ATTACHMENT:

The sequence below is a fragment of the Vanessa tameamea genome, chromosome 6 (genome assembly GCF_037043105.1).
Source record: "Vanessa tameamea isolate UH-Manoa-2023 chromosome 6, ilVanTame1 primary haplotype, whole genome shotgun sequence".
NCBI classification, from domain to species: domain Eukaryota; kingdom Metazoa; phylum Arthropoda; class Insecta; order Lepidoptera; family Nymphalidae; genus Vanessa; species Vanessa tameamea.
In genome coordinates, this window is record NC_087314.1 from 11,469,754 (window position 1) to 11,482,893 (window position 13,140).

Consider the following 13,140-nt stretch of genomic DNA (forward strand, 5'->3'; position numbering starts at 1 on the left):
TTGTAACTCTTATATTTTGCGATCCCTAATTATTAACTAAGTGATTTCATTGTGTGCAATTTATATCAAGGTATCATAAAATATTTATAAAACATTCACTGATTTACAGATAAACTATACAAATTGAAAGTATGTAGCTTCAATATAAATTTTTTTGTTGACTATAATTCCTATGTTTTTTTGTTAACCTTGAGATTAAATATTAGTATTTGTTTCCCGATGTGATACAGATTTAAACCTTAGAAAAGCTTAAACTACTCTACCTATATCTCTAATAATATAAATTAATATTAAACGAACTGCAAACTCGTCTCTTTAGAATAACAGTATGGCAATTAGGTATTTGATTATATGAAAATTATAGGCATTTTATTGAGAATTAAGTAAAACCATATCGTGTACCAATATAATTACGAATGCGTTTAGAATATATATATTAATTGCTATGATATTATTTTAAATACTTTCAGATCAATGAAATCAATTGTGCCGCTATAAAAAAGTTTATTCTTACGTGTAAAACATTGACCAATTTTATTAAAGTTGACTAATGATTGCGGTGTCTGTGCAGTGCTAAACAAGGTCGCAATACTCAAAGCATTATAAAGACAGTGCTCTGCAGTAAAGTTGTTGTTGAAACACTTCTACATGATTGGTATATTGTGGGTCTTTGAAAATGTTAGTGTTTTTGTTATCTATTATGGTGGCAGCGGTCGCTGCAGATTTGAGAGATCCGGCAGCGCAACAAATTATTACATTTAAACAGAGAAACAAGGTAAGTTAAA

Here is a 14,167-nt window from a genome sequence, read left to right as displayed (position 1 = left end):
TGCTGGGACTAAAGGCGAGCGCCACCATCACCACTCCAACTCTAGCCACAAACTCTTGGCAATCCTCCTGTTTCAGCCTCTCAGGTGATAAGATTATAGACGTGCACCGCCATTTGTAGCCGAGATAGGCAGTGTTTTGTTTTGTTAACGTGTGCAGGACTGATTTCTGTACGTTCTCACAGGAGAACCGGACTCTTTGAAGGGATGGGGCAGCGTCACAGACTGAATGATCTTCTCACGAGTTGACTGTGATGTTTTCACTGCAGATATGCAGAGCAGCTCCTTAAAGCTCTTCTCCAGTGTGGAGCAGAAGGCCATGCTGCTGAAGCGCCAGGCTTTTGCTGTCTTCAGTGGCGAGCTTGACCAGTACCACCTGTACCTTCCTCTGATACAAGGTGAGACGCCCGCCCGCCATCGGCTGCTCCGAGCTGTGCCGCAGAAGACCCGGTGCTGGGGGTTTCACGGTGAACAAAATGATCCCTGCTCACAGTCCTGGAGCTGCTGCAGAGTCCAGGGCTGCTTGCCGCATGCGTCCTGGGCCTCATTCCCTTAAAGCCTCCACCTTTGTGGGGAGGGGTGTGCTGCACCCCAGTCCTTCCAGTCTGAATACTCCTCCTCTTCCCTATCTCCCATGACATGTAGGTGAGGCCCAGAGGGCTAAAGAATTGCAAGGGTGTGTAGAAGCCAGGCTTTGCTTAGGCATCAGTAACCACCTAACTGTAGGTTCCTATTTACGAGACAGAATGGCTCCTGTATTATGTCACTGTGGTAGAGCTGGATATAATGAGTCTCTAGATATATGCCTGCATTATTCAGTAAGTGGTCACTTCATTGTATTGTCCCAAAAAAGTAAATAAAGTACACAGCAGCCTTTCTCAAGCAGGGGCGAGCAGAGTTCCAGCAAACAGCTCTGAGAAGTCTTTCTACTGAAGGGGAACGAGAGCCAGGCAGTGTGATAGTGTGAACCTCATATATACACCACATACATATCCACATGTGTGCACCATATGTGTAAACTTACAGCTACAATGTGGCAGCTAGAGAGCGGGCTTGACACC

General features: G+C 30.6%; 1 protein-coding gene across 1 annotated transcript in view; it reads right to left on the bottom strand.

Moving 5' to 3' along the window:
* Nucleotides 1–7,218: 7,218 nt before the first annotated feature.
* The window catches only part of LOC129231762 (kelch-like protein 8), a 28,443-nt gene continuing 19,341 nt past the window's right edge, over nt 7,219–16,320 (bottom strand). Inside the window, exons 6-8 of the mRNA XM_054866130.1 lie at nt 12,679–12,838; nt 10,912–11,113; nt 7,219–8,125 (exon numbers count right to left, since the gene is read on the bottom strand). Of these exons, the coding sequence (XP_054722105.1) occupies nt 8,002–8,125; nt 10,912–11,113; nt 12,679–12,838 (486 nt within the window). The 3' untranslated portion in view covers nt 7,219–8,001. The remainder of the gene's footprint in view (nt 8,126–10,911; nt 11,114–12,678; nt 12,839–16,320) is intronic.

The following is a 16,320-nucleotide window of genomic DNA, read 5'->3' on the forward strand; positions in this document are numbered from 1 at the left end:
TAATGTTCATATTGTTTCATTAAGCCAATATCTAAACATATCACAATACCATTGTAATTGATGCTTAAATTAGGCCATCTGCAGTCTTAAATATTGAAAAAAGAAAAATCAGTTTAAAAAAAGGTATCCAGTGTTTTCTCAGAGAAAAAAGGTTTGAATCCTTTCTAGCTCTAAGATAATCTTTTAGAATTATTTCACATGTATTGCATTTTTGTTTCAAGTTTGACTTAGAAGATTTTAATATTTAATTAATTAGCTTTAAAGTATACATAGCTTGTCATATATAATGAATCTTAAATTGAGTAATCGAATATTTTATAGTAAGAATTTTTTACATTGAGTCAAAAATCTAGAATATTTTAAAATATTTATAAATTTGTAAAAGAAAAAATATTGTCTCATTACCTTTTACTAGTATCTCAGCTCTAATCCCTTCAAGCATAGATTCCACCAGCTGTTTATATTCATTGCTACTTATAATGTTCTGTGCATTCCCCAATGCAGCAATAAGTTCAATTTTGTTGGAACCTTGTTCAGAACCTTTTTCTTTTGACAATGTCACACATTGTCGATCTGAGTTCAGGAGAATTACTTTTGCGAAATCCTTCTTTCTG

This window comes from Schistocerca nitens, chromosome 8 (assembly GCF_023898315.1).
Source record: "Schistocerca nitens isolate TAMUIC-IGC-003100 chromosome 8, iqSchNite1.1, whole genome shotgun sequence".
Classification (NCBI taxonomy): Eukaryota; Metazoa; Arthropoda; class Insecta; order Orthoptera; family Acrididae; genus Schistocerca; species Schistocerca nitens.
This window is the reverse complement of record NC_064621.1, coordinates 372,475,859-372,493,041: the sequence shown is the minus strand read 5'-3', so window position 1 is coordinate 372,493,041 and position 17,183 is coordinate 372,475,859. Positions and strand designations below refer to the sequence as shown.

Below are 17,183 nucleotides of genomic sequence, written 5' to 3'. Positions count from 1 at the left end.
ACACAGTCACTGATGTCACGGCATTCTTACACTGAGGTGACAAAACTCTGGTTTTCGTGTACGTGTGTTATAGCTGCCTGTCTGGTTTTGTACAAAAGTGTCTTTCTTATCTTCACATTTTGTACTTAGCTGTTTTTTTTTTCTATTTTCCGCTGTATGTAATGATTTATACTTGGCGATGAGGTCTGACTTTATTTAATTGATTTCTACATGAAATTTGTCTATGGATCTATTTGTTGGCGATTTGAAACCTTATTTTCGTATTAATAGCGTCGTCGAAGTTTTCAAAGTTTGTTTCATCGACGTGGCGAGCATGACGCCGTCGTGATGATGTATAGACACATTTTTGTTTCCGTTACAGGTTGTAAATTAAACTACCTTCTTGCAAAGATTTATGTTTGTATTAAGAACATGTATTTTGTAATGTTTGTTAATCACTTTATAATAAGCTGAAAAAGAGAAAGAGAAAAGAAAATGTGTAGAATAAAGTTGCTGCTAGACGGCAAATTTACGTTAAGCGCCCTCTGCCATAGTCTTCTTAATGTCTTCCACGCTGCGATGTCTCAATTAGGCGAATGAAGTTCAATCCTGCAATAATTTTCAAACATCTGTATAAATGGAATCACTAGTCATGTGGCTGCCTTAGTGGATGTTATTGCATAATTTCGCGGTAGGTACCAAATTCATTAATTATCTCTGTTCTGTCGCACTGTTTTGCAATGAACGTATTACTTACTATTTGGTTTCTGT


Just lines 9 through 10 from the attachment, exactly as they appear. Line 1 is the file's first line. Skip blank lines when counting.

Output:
General features: G+C 30.6%; 1 protein-coding gene across 1 annotated transcript in view; it reads right to left on the bottom strand.

Moving 5' to 3' along the window: